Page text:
International Organisations Formalise Trade Facilitation Partnership

Collaboration cements commitment to digitalising electronic phytosanitary processes

The Global Alliance for Trade Facilitation (the Alliance) and the International Plant Protection Convention (IPPC) have formalised a relationship aimed at  transforming the cumbersome, paper-based phytosanitary certification procedures required for  international trade in plant and plant products.

The Alliance is supporting several developing and least developed countries (LDCs) in implementing the IPPC ePhyto Solution, replacing manual documentation with electronic phytosanitary certificates, or ePhytos, capable of exchange with a growing number of countries worldwide through the IPPC ePhyto Hub.

Both organisations signed a letter of intent on June 7 formalising the collaboration and laying the foundation to continue working together to expand the adoption of the ePhyto Solution. This powerful, targeted trade facilitation tool makes international commerce simpler, faster, and more cost-effective while simultaneously helping border controls strengthen plant protection regulations and consumer safety.

Phytosanitary certificates are official documents issued by governments to confirm that shipments of plants and plant products being traded internationally are free of pests and diseases and, therefore, safe to import.

The physical certificates transferred by post, courier or with a shipment can take days to obtain and are prone to errors, loss, theft, and counterfeiting. Moreover, if a port of entry is dissatisfied with the paperwork, it must be sent back to the place of issue to be rectified. Meanwhile, delays incur additional storage costs, missed deliveries, lost contracts, decaying produce, and food loss.

This lengthy transit process hinders and discourages trade, particularly for micro, small and medium-sized enterprises (MSMEs) that form the economic backbone of developing countries and LDCs.

In contrast, the IPPC ePhyto Solution enables a seamless, end-to-end electronic exchange, eliminating most of the overheads and the delays incurred by the paper trail. Countries may produce ePhytos and access the Hub directly if they already have a national system for managing phytosanitary certificates or through a web-based application, the General ePhyto National System (GeNS).

True digitalisation requires far more than deployment of technology and in the case of the ePhyto Solution, there must be buy-in from governments and the business sector. The Alliance supports a public private partnership approach in all its projects to foster the collaboration necessary in implementing the new processes.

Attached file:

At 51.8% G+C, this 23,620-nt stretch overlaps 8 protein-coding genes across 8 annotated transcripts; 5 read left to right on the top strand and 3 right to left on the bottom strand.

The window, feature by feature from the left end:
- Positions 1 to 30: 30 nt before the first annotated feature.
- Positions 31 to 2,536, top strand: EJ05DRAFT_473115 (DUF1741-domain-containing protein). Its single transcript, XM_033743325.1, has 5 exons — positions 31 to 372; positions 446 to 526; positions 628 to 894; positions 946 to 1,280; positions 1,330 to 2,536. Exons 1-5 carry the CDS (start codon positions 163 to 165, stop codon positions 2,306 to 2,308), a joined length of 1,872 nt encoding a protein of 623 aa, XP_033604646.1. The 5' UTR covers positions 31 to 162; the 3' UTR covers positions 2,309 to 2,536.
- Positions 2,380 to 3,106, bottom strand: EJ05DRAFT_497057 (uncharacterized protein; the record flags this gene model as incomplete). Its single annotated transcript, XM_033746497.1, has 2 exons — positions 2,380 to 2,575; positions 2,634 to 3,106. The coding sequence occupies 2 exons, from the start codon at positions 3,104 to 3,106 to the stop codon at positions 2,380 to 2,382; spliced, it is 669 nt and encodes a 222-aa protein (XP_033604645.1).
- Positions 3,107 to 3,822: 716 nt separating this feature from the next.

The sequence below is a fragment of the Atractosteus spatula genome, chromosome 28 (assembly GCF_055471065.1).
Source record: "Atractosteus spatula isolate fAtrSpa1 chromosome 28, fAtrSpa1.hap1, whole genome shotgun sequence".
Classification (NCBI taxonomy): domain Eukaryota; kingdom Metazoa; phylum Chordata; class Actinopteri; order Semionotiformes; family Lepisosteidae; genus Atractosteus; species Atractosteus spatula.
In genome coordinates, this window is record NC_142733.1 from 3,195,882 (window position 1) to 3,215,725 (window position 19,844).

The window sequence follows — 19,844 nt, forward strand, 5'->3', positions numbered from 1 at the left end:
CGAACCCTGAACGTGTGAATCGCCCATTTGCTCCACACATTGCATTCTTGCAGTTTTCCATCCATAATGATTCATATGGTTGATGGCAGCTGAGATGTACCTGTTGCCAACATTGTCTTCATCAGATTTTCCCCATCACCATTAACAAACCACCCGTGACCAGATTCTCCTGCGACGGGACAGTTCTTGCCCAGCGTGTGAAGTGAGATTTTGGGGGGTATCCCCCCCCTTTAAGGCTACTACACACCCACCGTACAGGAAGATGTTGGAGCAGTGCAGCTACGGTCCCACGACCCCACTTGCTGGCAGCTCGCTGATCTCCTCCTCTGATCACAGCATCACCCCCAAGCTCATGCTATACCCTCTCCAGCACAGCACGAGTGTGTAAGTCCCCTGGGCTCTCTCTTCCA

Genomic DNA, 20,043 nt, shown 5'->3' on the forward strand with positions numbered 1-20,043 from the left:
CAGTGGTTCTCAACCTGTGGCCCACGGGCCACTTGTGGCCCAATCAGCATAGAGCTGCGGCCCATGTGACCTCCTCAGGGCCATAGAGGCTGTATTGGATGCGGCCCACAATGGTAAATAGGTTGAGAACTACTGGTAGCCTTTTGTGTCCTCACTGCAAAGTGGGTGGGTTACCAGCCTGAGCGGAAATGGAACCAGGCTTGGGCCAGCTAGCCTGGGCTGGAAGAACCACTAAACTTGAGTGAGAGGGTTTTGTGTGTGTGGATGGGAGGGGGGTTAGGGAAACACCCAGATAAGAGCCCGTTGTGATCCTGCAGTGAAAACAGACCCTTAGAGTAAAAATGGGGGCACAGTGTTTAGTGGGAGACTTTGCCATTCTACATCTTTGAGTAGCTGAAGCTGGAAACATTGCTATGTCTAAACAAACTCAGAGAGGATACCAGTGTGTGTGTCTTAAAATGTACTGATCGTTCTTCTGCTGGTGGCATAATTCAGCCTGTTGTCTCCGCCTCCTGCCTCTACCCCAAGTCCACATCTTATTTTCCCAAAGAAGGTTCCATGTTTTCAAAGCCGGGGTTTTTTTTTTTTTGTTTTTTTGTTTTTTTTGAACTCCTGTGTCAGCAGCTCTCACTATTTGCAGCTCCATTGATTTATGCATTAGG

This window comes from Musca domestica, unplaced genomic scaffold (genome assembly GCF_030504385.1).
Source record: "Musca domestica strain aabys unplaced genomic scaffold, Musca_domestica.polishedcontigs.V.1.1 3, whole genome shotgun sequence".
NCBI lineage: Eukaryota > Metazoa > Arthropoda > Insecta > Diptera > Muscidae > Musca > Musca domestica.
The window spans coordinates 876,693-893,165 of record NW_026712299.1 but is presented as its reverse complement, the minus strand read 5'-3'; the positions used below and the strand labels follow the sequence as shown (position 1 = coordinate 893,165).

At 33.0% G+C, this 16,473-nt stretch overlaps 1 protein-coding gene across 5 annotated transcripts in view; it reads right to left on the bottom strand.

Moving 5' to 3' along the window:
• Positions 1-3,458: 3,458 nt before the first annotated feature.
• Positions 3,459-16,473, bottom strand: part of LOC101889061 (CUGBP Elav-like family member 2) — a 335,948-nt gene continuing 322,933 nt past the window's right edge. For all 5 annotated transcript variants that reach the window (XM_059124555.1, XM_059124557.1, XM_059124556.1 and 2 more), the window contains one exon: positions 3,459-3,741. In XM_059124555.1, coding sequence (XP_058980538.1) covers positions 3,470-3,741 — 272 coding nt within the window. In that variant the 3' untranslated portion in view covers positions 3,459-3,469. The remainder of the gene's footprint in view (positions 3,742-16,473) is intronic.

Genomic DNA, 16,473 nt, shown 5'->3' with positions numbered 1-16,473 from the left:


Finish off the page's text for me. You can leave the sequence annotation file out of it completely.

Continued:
Throughout the project, the Alliance convenes meetings between the key stakeholders in the public and private sectors, encouraging dialogue and fostering trust. Through implementing partners working on the ground, it guides countries through the business process analysis, delivers training to public and private sector representatives, enhances awareness of the benefits of the system for traders, and provides technical expertise.

The IPPC ePhyto Solution is gathering pace, with 110 countries now registered on the Hub and 68 exchanging ePhytos. As of May 2022, more than two million ePhytos had been exchanged, with rapid growth over the past two years in particular.

“The IPPC ePhyto Solution has always been intended to facilitate safe trade in plants and plant products for all countries, and the collaboration between the IPPC Secretariat and the Global Alliance is making this a reality,” said Craig Fedchock, IPPC Director, IPPC ePhyto Solution. This partnership is a ‘perfect fit’ and a notable example for others to follow in building non-traditional partnerships to make the world a better place.”   

“The IPPC ePhyto Solution is a great example of the vital role digitalisation can have in trade reform efforts,” said Philippe Isler, the Alliance’s Director. We all know that digitalising administrative services saves time and cost for businesses, but the ephyto Hub goes further than that, by enabling the exchange of trade documents between the exporting and regulatory agencies. This is a game changer – one that is particularly critical for perishable food products at a time of supply chain uncertainty.”